Yesterday, a very tragic shooting took place at an elementary school. Hopefully, we as a nation can have a dialogue concerning these events, and how we may be able to reduce them - such as addressing lack of access and stigma associated with mental health services. However, this is not what I want to discuss. I have seen multiple people use this to say that we are a morally bankrupt society and that essentially the entire country is going down the ethical tubes.
I agree we see a lot of things that we shouldn't. A nation with a food surplus has people going hungry at night - that doesn't make much sense. A country with many vacant buildings has homeless - that doesn't make much sense. A country with the largest military by far also having comparatively weak schools for the industrialized world. We can argue the corruption and decrepitude there.
It is not fair or correct, however, to say that crime is increasing. It is not a fair characterization of our society, and is simply not true. Violent crime has, in fact, gone down and been going down. We have even gotten to witness phenomena that nobody would have expected - like NYC having a day without reported violent crime being. Crime is not increasing (I'm sure if we count piracy or something it might, but I feel like after the fall of Limewire and MegaUpload that is probably down too though I don't see stats on it partially because it is so hard to track). If you want to attribute the rise in apparent crime to anything, our population has gone up quite a bit, and there is lots of sensationalism about certain kinds of crime.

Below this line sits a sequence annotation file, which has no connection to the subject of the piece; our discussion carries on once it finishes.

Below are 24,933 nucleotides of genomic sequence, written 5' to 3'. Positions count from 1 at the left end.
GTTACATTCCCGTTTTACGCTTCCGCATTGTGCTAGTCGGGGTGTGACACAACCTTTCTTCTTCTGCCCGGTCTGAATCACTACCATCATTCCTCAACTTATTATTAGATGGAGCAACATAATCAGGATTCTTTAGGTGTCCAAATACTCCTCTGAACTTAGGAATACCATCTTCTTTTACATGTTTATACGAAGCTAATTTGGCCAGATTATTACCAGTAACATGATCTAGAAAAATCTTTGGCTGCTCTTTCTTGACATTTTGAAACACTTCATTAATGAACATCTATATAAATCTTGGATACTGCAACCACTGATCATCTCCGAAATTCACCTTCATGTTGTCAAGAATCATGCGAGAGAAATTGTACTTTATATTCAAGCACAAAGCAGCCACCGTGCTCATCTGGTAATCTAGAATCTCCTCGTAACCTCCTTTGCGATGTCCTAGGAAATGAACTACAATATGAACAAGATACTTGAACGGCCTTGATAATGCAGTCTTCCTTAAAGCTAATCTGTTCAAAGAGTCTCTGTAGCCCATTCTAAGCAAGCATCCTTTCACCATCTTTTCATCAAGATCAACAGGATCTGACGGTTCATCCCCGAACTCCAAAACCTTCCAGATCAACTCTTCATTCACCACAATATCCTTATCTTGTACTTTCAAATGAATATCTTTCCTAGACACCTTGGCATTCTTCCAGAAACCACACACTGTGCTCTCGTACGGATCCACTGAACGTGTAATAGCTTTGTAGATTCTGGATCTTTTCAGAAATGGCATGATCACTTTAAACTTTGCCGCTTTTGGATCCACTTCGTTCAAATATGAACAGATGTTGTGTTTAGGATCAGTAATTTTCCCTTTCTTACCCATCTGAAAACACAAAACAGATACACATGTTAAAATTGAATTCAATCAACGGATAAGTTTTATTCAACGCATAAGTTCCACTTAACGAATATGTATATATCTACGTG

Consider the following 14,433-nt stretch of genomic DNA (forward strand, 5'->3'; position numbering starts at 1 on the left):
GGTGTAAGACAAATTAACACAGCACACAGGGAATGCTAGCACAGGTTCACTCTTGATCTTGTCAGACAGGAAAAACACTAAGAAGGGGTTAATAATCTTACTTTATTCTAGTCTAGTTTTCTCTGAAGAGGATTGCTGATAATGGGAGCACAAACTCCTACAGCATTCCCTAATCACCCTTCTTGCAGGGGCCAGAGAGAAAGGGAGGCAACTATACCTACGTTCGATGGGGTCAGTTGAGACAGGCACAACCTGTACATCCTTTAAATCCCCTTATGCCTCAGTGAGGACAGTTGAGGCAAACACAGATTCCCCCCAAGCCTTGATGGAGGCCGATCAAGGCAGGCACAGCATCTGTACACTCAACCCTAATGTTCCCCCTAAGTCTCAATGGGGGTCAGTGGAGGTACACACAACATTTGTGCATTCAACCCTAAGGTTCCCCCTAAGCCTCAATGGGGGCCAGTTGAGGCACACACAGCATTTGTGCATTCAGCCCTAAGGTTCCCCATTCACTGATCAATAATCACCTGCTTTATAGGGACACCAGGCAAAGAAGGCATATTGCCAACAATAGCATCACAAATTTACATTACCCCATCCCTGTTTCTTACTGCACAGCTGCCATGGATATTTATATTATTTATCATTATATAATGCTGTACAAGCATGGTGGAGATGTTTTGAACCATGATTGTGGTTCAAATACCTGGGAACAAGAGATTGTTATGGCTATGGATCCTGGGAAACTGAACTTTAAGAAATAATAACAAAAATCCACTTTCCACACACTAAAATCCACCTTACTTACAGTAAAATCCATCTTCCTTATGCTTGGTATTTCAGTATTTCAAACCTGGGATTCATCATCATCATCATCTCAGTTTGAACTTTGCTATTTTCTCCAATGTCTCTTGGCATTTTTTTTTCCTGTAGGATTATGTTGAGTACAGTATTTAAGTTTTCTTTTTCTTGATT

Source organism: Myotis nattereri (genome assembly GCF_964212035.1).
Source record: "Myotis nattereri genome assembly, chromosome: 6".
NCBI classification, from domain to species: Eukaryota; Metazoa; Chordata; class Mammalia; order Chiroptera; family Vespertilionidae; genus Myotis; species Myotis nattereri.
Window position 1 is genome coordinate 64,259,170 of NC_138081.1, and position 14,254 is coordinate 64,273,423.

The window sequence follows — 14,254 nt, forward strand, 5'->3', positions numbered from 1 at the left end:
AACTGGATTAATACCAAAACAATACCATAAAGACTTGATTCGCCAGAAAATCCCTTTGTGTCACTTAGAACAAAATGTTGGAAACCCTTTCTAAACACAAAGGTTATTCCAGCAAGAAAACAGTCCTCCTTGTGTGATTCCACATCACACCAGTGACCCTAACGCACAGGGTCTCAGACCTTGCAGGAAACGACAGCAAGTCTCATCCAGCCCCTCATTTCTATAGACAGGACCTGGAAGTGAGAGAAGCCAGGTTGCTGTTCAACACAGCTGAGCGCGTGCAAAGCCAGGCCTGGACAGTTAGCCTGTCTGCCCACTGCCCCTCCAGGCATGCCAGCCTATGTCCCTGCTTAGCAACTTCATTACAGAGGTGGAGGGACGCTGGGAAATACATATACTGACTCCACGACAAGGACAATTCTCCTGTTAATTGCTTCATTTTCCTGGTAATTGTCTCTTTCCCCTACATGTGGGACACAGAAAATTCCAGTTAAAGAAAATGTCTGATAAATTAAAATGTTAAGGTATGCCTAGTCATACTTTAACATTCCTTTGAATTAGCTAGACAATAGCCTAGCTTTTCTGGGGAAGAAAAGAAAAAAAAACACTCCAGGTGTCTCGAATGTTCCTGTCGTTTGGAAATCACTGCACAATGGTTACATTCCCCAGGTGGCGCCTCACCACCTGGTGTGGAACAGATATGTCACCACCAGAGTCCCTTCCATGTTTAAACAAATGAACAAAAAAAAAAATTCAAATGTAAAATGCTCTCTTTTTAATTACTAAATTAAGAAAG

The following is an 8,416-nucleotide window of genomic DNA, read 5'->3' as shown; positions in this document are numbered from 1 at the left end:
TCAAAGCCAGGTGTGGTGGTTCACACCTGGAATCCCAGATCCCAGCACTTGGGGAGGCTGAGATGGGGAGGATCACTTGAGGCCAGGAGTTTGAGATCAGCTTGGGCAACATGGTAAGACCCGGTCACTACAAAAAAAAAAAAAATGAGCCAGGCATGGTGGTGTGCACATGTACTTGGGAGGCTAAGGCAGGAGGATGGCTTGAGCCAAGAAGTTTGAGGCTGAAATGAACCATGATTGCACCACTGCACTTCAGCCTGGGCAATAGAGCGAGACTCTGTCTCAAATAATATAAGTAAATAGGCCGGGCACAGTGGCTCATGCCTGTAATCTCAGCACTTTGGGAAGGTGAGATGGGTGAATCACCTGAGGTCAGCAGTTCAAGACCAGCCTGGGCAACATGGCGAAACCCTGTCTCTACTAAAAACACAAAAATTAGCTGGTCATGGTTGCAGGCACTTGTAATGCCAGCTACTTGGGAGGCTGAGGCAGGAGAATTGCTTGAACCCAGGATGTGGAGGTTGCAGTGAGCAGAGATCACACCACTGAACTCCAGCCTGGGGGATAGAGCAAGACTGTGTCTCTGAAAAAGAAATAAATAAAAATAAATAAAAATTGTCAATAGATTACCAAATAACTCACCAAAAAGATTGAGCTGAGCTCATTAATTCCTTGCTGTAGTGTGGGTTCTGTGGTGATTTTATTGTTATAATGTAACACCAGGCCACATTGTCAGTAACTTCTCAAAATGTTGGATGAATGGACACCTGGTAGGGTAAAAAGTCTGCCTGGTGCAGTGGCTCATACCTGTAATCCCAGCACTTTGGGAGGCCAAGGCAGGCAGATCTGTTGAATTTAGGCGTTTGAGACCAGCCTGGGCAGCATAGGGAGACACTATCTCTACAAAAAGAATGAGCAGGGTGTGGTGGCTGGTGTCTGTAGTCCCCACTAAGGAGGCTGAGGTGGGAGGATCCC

As for the selfishness issue, there is a major discussion as to whether or not Generation Y (the Millennials) are more selfish or more community minded (or both, do they have to be opposed?). The previous generations tried to teach us to be selfish with all that invisible hand in economics propaganda. They often still try to insist that we become doctors and dentists when we don't want to, though many of us are deciding we can take paths that we want to take (I would argue that is why we have seen graduate school enrollment go up a few times for our generation). I also think to all of the people I know who are going into programs such as Teach for America and the Peace Corps, or who want to do non-profit work. As a society, more people are volunteering. I think an apt description of our generation as a whole is the nickname "Trophy Kids." I would thus argue that we have this odd tension between being selfish and being community-minded, with the two sometimes being linked in weird ways. I don't want to say that there isn't a selfishness or entitled attitude to any of the current generations, but merely to say there is more argument over this topic then people portray (probably due to sensationalism of the topic and portraying what people want to hear). I'm not actually disclosing my opinion on this topic here (though I will discuss it with people if they want me to), but instead noting that it is more complicated than the posts I have seen are portraying it.
I think that we need to get away from a "Glory Days" way of thinking, where we discuss about why the past was far superior. The past had good traits, and the past had bad traits and we must accept that. The past is not the society we want to have though. We excel when we recognize our best days are ahead. While we have major challenges (climate change, water shortage, population maxing out), we also have huge opportunities. Our best days can and will be ahead if we recognize that they can be. Our current way of living may have to change, yes, but that isn't necessarily a bad thing. It might just make our lives better.